The reduction in the size of the army to 82,000 (from the 102,000 it currently stands at) is to be notionally offset by an uplift in reservists from 19,000 to 30,000, with a retention strategy for those being made redundant off the regulars. That particular proposal has come in for lots of Parliamentary criticism and the struggle to reach recruiting targets is probably the biggest of the threats to the Army 2020 plans. The current number is around 22,000. The Select Committee seem particularly vexed by the MoD’s ability to hit recruitment targets.

The issue I always felt with the plans for the Reserve was around the need to encourage or incentivise employers (particularly those with micro- or SMEs) to be flexible enough to accommodate active service, and post-service, in general terms and for those who might return with specific post-conflict needs. I think it’s a difficult ask regardless of the legislative framework, good employer practice or patriotic duty, and this may be coming through in the numbers. The Shadow Defence team is probably right to ask that the planned redundancies from the regulars are now halted whilst the reservists have such a critical short-fall.

The MoD have countered some of the conclusions of the MPs by saying that defence and security are reorienting to new threats, such as the ever-frightening threat of cyber-attack. For an alternative view of how frightening or not this is, check out our newly Professored Thomas Rid’s excellent book on the same. But if we were to accept that cyber warfare is existentially frightening or concerning the fact that defence and security resources are being seen in this zero-sum game is worrying, and unrelated to what we can see on the ground. The increase in cyber threats does not appear at a time (clearly) when traditional military threats are receding. Infact, there is a persuasive thesis to be made that those traditional threats are homing back into view: a well-crafted series of arguments has been made recently around China and Taiwan in the medium term, the same was made (shockingly in terms of its prescience) around Russia and Ukraine by Sarah Palin: it may just have been coincidental, however.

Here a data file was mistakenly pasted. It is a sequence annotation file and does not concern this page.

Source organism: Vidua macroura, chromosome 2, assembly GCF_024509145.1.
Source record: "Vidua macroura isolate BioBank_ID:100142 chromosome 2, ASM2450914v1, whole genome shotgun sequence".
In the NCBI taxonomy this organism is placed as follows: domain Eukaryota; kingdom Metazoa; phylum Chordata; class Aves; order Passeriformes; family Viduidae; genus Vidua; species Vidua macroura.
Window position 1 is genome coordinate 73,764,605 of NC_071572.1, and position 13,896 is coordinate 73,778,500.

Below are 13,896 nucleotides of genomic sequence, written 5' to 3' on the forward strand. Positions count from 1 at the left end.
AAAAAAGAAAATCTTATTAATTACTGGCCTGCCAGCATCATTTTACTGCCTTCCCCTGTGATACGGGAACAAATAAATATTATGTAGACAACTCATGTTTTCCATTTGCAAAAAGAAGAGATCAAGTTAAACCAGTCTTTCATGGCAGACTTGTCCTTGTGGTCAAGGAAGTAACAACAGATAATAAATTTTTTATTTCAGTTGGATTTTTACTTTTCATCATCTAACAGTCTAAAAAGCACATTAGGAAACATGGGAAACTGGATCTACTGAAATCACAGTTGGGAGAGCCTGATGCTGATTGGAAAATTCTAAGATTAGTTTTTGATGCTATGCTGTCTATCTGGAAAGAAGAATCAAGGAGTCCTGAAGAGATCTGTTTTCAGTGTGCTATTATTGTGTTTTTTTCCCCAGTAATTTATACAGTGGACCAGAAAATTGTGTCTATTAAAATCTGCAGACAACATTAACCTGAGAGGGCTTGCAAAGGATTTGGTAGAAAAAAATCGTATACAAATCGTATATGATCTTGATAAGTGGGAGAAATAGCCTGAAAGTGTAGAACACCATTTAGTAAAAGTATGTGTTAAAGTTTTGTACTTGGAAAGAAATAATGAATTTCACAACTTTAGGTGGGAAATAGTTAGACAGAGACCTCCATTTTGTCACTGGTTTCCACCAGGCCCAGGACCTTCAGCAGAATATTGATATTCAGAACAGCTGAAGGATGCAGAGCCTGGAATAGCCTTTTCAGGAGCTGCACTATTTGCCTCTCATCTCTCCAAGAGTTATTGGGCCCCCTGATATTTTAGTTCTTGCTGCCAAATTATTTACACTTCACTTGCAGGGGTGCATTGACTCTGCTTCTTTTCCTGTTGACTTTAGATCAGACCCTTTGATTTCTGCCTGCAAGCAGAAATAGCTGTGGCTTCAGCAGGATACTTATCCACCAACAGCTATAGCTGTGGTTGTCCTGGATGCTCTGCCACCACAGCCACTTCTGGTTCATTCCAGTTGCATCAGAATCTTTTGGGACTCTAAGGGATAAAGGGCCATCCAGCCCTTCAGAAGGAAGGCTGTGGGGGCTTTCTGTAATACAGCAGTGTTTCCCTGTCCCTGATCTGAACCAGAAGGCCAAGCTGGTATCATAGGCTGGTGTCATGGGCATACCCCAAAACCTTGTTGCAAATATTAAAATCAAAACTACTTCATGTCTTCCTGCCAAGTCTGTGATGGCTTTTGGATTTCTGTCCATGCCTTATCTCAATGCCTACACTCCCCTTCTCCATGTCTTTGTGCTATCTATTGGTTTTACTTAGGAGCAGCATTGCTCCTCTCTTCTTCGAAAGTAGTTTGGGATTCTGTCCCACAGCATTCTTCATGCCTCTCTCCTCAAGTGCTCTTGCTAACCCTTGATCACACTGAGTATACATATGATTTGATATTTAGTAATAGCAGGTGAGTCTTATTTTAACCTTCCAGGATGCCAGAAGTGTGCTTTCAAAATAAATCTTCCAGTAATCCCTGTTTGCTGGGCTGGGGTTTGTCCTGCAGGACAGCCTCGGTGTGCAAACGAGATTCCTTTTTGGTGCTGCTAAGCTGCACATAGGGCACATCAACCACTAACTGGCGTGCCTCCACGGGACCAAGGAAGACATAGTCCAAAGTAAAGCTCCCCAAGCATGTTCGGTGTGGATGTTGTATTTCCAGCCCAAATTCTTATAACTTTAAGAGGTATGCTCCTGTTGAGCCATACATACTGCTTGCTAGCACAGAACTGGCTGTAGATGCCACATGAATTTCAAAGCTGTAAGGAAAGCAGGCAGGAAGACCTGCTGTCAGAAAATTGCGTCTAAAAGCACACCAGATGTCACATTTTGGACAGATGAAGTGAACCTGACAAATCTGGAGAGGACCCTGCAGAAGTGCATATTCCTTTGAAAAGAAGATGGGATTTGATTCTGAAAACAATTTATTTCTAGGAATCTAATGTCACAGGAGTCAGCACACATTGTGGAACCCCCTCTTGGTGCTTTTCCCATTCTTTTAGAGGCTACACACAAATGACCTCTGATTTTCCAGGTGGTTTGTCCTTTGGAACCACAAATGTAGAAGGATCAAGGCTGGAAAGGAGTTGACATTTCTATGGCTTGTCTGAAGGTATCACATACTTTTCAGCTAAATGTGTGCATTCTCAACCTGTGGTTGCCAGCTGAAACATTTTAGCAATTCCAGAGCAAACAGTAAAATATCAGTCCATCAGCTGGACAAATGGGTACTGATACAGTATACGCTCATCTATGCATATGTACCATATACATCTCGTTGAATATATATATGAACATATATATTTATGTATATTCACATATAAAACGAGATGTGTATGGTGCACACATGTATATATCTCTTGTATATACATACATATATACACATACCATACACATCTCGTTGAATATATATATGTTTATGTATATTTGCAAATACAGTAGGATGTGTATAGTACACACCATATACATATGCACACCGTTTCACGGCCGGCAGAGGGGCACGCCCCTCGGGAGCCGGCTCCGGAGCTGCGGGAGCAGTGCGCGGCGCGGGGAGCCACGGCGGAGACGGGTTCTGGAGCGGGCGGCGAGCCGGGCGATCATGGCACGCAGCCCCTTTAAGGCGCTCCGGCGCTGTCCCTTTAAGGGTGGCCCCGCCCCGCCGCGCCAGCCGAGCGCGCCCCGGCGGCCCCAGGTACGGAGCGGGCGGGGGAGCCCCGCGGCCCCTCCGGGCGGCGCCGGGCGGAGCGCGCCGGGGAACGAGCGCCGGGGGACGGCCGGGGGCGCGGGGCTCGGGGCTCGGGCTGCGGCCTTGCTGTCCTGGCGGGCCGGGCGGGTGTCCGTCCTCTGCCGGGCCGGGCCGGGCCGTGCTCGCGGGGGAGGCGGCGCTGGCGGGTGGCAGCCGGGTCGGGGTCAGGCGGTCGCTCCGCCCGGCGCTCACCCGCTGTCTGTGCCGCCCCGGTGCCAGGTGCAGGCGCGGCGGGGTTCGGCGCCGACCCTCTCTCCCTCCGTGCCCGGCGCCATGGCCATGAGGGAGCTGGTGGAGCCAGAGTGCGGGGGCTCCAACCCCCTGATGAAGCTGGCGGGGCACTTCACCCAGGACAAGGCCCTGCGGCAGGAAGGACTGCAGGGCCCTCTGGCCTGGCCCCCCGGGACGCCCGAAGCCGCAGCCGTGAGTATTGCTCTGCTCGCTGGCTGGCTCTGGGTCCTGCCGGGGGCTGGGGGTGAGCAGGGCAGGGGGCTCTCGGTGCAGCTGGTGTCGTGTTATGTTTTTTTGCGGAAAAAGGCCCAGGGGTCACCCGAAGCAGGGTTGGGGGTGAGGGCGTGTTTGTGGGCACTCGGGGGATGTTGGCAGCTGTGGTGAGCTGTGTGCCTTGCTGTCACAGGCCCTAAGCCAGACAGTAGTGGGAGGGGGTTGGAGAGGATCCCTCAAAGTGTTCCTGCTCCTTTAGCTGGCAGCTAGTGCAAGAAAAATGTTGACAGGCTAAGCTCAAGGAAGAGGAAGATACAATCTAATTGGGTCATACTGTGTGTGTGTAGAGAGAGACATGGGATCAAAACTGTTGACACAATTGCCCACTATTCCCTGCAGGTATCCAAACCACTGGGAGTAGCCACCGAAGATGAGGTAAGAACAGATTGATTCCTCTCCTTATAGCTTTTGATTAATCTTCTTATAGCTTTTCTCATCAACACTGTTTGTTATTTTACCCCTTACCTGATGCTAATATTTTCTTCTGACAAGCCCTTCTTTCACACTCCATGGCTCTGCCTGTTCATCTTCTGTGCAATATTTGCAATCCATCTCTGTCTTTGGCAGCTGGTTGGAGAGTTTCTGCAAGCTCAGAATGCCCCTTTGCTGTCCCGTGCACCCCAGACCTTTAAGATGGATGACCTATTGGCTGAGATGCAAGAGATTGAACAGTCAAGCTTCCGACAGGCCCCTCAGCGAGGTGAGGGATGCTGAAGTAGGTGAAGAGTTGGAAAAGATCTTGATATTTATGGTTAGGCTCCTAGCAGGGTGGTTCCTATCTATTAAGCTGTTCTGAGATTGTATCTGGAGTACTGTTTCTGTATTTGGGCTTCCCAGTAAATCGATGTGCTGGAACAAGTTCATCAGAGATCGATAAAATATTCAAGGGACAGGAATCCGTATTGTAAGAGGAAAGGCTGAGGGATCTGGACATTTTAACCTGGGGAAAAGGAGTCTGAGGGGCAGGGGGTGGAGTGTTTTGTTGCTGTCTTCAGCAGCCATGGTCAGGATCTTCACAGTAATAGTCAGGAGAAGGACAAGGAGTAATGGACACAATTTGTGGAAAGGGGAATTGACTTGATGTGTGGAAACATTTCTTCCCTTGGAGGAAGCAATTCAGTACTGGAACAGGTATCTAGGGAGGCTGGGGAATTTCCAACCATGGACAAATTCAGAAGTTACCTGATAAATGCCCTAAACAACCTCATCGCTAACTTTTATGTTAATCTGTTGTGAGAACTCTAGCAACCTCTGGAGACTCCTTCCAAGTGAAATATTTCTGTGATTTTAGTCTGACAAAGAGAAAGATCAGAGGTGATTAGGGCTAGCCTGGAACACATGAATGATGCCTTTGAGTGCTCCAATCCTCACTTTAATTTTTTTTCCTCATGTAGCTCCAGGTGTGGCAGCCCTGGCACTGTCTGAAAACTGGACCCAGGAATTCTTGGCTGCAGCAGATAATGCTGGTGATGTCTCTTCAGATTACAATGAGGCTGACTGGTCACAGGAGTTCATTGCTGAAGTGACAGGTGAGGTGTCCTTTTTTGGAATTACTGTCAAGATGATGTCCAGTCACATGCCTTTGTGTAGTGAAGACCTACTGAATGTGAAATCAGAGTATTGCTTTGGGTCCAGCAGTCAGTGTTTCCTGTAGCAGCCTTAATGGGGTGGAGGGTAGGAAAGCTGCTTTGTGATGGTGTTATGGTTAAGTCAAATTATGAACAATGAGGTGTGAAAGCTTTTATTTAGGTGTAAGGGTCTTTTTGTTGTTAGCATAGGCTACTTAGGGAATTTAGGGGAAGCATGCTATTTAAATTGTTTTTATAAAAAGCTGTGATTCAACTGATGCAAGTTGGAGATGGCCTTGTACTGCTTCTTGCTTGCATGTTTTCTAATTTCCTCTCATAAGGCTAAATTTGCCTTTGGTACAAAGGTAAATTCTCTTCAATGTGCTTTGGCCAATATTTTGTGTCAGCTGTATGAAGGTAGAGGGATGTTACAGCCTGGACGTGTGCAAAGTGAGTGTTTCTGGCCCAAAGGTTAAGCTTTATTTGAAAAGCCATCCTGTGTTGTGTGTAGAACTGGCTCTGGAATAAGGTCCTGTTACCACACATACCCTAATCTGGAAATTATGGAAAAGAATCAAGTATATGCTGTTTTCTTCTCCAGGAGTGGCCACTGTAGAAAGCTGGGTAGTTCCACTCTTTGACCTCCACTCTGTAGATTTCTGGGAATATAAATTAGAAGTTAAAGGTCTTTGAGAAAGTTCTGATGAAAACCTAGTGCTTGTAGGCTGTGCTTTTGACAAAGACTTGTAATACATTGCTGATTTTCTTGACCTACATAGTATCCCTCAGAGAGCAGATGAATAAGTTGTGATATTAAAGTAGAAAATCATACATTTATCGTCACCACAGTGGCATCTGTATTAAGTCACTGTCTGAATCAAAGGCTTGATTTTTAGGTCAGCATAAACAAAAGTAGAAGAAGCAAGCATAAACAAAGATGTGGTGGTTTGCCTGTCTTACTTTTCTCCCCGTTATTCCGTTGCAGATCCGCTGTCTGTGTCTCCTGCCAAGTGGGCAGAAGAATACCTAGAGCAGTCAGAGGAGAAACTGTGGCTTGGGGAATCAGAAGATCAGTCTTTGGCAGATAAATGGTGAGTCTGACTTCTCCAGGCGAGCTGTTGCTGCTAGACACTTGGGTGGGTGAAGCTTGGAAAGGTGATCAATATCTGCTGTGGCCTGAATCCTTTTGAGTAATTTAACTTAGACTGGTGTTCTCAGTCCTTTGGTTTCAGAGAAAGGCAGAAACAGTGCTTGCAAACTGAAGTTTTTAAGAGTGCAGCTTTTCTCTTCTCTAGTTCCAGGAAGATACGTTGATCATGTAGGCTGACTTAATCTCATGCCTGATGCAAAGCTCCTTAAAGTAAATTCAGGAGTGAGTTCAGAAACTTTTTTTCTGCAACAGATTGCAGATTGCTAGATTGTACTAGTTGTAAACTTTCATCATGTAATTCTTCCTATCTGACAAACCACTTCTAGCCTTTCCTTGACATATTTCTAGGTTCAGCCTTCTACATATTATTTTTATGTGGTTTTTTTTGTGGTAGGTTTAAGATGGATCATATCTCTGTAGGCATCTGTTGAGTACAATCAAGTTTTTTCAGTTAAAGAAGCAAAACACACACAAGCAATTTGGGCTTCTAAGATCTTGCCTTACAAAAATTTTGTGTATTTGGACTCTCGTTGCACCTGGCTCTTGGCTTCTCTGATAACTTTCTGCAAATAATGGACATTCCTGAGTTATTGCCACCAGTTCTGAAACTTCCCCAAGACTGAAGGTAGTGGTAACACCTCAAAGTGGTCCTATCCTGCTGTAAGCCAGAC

So, it’s stuck record time at Main Building, I think. Are we an interventionist medium sized interventionist power with a force structure to suit, or are we a soft-power actor, with a good level of military capability if premised around a soft-power disposition?

It seems nearly tedious to be asking such a question… when the same question can and has been asked since (pick the date of your choice, Sandys, Healey, Nott, Options for Change, SDR etc etc etc). Might be nice to answer it though, eh?

(Or perhaps we could answer a different question around what is the optimum security we can achieve with sub-2% GDP, which might lead to all sorts of different conclusions and further questions.)